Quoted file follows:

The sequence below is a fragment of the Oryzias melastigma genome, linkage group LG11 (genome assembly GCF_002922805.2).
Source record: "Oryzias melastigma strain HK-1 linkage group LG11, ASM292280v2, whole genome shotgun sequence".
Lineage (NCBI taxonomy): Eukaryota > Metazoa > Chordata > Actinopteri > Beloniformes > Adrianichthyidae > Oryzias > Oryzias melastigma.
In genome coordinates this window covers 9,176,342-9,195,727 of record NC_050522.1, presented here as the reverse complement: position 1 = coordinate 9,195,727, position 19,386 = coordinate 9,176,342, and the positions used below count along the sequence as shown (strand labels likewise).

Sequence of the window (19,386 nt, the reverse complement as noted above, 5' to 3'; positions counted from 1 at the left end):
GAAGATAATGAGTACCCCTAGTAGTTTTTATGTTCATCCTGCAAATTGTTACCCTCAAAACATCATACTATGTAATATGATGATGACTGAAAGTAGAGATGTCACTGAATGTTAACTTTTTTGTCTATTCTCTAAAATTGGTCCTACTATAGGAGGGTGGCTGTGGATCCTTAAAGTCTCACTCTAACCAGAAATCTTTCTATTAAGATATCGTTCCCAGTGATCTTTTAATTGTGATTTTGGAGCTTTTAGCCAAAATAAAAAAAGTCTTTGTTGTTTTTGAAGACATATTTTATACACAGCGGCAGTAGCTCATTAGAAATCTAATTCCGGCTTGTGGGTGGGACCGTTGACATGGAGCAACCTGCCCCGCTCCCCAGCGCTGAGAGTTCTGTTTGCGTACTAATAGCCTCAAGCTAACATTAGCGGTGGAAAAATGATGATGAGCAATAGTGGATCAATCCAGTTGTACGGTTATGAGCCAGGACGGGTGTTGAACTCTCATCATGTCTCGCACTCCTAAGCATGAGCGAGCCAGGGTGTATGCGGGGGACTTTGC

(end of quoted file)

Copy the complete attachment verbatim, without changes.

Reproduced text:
The sequence below is a fragment of the Oryzias melastigma genome, linkage group LG11 (genome assembly GCF_002922805.2).
Source record: "Oryzias melastigma strain HK-1 linkage group LG11, ASM292280v2, whole genome shotgun sequence".
Lineage (NCBI taxonomy): Eukaryota > Metazoa > Chordata > Actinopteri > Beloniformes > Adrianichthyidae > Oryzias > Oryzias melastigma.
In genome coordinates this window covers 9,176,342-9,195,727 of record NC_050522.1, presented here as the reverse complement: position 1 = coordinate 9,195,727, position 19,386 = coordinate 9,176,342, and the positions used below count along the sequence as shown (strand labels likewise).

Sequence of the window (19,386 nt, the reverse complement as noted above, 5' to 3'; positions counted from 1 at the left end):
GAAGATAATGAGTACCCCTAGTAGTTTTTATGTTCATCCTGCAAATTGTTACCCTCAAAACATCATACTATGTAATATGATGATGACTGAAAGTAGAGATGTCACTGAATGTTAACTTTTTTGTCTATTCTCTAAAATTGGTCCTACTATAGGAGGGTGGCTGTGGATCCTTAAAGTCTCACTCTAACCAGAAATCTTTCTATTAAGATATCGTTCCCAGTGATCTTTTAATTGTGATTTTGGAGCTTTTAGCCAAAATAAAAAAAGTCTTTGTTGTTTTTGAAGACATATTTTATACACAGCGGCAGTAGCTCATTAGAAATCTAATTCCGGCTTGTGGGTGGGACCGTTGACATGGAGCAACCTGCCCCGCTCCCCAGCGCTGAGAGTTCTGTTTGCGTACTAATAGCCTCAAGCTAACATTAGCGGTGGAAAAATGATGATGAGCAATAGTGGATCAATCCAGTTGTACGGTTATGAGCCAGGACGGGTGTTGAACTCTCATCATGTCTCGCACTCCTAAGCATGAGCGAGCCAGGGTGTATGCGGGGGACTTTGC